Barry Svigals – Designing Learning Spaces and Reimagining School Safety – Stanford Education Series #4

Possible Questions (not all asked in the interview):

  1. First maybe tell me who you are, where you’re from and what you do.
  2. You’ve been designing school buildings since 1996 (is that right?), what got you into that?
  3. What did you think you were going to be when you grew up?
  4. Tell me about how you got into your line of work.
  5. Who has been the most important person in your life? Can you tell me about him or her? What lessons did that person teach you?
  6. What do you do differently than most in your everyday life that you feel others should do? / Your best investment every day/week or month (of time or money). 
  7. What does it mean to value the lines that make no sense?
  8. Create lots of stuff you throw away is a sentence I’ve heard you say. What is the last thing you threw away? And how does that help with the creative process?
  9. Do you have any favourite stories from your work life?
  10. We can’t go and talk about your work life without mentioning the Sandy Hook Redesign. After the shooting in December 2012, which took the lives of 20 students and six adults. The old school, a simple, flat-roofed, brick square constructed in 1956 and configured around a grassy courtyard, was cordoned off. It was a crime scene. The surviving students were sent to a borrowed school building in the nearby town of Monroe. By May 2013, Newtown decided it was best to demolish the Sandy Hook school and erect a new building on the same property. (
  11. Your firm (Svigals + Partners) was chosen to design the new school building to replace the old building and I understand that you said to the people of Newtown, in effect, “I can’t decide how this new school should look. You should decide.” Why was it important to include the community in the design and what came of that?
  12. What were the key theme in your new design of Sandy Hook?
    1. At first, the architects didn’t ask about the design of the school or even its programmatic requirements. “The questions we asked at the very beginning were crucial in setting context,” One of the first questions they asked was, “What do you love about your community?”“At the very first meeting you sat down and went to each person individually, in front of everybody, and said, ‘What did this school represent to you? What does this town represent to you?’ Why?
  13. Tell me about ‘Compassionate listening’ and how you learned that.
  14. What do you think every school building should have, that most are missing?
  15. What about every classroom… What should every classroom have?
  16. Can you tell me about the treehouses at Sandy Hook?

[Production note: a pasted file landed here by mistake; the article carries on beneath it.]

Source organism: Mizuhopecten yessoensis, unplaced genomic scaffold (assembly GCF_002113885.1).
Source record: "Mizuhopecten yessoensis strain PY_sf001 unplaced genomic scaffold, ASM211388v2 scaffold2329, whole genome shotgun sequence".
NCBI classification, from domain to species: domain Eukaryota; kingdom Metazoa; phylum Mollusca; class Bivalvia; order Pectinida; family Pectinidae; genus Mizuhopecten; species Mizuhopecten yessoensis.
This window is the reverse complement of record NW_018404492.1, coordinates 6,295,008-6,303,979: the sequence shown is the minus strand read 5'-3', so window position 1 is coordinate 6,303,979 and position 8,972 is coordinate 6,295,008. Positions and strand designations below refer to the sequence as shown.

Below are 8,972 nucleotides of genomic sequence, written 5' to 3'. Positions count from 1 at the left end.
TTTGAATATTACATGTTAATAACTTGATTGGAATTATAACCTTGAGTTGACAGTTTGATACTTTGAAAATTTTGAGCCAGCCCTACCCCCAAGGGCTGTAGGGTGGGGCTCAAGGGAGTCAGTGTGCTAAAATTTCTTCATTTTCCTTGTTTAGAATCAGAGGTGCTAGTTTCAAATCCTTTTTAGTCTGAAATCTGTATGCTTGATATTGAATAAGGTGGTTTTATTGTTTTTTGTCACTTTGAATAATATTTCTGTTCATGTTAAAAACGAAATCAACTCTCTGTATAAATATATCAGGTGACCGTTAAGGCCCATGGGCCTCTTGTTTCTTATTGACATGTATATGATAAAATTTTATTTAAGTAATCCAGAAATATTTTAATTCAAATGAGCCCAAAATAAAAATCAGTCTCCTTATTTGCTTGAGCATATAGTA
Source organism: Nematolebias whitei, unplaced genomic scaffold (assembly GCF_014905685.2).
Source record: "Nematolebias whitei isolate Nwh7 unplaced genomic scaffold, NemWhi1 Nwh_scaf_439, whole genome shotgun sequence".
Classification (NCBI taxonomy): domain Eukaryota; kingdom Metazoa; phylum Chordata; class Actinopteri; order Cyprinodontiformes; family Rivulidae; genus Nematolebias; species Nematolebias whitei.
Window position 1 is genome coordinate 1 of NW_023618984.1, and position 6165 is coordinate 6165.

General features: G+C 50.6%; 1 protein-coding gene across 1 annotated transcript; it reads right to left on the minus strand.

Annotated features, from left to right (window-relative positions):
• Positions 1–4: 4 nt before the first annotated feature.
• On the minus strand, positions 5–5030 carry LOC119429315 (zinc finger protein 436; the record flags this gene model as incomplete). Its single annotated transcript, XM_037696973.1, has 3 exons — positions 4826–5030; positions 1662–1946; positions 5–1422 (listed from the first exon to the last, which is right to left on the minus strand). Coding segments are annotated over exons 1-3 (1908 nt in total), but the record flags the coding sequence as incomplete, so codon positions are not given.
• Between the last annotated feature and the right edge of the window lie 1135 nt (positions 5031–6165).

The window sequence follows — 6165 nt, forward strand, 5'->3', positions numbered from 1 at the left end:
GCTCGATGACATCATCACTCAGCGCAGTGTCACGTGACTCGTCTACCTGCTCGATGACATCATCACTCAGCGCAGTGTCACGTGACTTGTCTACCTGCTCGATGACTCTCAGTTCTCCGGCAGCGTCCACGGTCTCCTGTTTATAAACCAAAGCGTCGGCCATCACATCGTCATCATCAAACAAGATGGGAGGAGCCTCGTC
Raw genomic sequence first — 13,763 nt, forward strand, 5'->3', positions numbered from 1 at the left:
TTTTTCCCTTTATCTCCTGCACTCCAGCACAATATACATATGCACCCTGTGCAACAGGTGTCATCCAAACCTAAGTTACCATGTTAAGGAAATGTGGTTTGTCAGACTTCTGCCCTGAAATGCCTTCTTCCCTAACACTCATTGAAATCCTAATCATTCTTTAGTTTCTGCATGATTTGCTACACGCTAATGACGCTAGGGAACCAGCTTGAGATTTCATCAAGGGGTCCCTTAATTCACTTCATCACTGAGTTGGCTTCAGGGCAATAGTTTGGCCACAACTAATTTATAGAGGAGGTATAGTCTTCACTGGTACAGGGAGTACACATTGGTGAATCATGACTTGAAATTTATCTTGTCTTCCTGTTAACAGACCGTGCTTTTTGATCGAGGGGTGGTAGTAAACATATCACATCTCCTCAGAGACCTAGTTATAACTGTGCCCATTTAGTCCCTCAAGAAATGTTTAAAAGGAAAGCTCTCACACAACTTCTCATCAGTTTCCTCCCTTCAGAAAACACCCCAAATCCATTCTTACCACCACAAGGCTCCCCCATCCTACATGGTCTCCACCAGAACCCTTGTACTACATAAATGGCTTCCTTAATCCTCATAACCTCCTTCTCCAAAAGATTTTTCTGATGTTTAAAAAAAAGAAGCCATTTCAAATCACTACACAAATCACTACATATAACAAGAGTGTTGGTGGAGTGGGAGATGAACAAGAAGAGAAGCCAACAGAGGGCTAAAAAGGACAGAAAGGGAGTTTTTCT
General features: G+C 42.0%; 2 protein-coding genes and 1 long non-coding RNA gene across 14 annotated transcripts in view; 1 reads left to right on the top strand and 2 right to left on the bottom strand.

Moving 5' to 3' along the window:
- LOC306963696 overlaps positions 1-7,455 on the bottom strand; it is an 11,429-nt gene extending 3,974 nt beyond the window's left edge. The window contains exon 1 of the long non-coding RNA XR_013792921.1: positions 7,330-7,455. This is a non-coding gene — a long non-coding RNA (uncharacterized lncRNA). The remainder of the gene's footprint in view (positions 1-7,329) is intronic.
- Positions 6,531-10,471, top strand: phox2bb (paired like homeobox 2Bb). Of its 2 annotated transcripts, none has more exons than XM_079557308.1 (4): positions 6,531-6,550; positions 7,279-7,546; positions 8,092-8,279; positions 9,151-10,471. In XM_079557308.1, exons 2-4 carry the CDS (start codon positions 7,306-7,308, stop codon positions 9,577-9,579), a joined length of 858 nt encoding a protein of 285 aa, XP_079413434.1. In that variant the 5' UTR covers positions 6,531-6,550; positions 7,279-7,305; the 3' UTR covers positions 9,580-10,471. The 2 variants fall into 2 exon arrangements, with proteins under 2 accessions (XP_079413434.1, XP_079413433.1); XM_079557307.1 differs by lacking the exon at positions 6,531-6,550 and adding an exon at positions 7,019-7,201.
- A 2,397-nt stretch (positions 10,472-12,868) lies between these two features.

1. Students designed with you and drew the school they wanted. Community members to. 
      1. Design thinking
        1. Stage 1: Empathize—Research Your Users’ Needs.
        2. Stage 2: Define—State Your Users’ Needs and Problems.
        3. Stage 3: Ideate—Challenge Assumptions and Create Ideas.
        4. Stage 4: Prototype—Start to Create Solutions.
        5. Stage 5: Test—Try Your Solutions Out.
  17. I want to ask you about security because I know that was a concern. How were security concerns factored into the building’s design? How did you meet the challenge of integrating the elements of security into this other vision you had of healing through nature?
    1. To enter the school you have to cross one of three footbridges, a device that also ensures that everyone is forced to approach the building along one of three well-watched pathways.
    2. The classroom doors also lock, whole wings of the school can be isolated, and certain walls and windows have been hardened against gunfire.
  18. What’s the function of nature in healing, and in architecture that heals?
    1. The Importance of Nature in the design.
  19. What did you learn from the process and the biggest takeaway from a project like this?
  20. What can teachers learn from designers and architects
  21. The importance of Play in coming to a solution. 
    1. Why are adults so hung up on being serious?
    2. “If it ain’t fun, it shouldn’t be done”
    3. What happens as we get older and how do we hold onto our child?
    4. “The creative adult is the child who survived”
    5. Sir Ken Robinson
  22. Why are you here at the Stanford / Tell me about what excites you now.
    1. Svigals + Partners 30 person firm in New Haven.
    2. Stefan Sagmeister – 7 year
  23. Where can people go to learn more about you?
Ingvi Hrannar Ómarsson

Creator | Educator | Designer | Everything I produce is work in progress | Stanford Alumni in Learning, Design & Technology Twitter: @IngviOmarsson / @IngviHrannar

Leave a Reply

Your email address will not be published. Required fields are marked *